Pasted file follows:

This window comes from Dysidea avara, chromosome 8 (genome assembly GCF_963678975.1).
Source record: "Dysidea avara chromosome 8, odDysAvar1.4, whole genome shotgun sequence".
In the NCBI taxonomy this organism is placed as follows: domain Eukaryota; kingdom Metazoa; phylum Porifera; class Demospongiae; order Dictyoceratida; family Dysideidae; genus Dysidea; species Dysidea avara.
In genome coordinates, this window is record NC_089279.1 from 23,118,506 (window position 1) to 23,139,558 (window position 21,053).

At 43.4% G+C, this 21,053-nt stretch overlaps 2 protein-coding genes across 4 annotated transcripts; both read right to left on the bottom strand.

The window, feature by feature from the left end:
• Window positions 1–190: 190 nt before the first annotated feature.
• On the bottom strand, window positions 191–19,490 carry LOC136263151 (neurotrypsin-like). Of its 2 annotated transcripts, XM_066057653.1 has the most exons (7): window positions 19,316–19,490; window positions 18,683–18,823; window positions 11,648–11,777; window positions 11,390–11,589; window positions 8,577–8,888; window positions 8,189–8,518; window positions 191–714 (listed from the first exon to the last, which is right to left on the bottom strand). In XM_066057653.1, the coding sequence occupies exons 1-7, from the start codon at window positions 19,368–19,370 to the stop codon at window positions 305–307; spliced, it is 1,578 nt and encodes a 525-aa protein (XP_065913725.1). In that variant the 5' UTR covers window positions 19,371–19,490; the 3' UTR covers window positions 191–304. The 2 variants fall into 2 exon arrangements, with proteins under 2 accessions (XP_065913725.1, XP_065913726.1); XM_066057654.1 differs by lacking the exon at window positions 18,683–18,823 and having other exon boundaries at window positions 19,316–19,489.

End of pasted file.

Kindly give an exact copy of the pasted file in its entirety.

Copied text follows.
This window comes from Dysidea avara, chromosome 8 (genome assembly GCF_963678975.1).
Source record: "Dysidea avara chromosome 8, odDysAvar1.4, whole genome shotgun sequence".
In the NCBI taxonomy this organism is placed as follows: domain Eukaryota; kingdom Metazoa; phylum Porifera; class Demospongiae; order Dictyoceratida; family Dysideidae; genus Dysidea; species Dysidea avara.
In genome coordinates, this window is record NC_089279.1 from 23,118,506 (window position 1) to 23,139,558 (window position 21,053).

At 43.4% G+C, this 21,053-nt stretch overlaps 2 protein-coding genes across 4 annotated transcripts; both read right to left on the bottom strand.

The window, feature by feature from the left end:
• Window positions 1–190: 190 nt before the first annotated feature.
• On the bottom strand, window positions 191–19,490 carry LOC136263151 (neurotrypsin-like). Of its 2 annotated transcripts, XM_066057653.1 has the most exons (7): window positions 19,316–19,490; window positions 18,683–18,823; window positions 11,648–11,777; window positions 11,390–11,589; window positions 8,577–8,888; window positions 8,189–8,518; window positions 191–714 (listed from the first exon to the last, which is right to left on the bottom strand). In XM_066057653.1, the coding sequence occupies exons 1-7, from the start codon at window positions 19,368–19,370 to the stop codon at window positions 305–307; spliced, it is 1,578 nt and encodes a 525-aa protein (XP_065913725.1). In that variant the 5' UTR covers window positions 19,371–19,490; the 3' UTR covers window positions 191–304. The 2 variants fall into 2 exon arrangements, with proteins under 2 accessions (XP_065913725.1, XP_065913726.1); XM_066057654.1 differs by lacking the exon at window positions 18,683–18,823 and having other exon boundaries at window positions 19,316–19,489.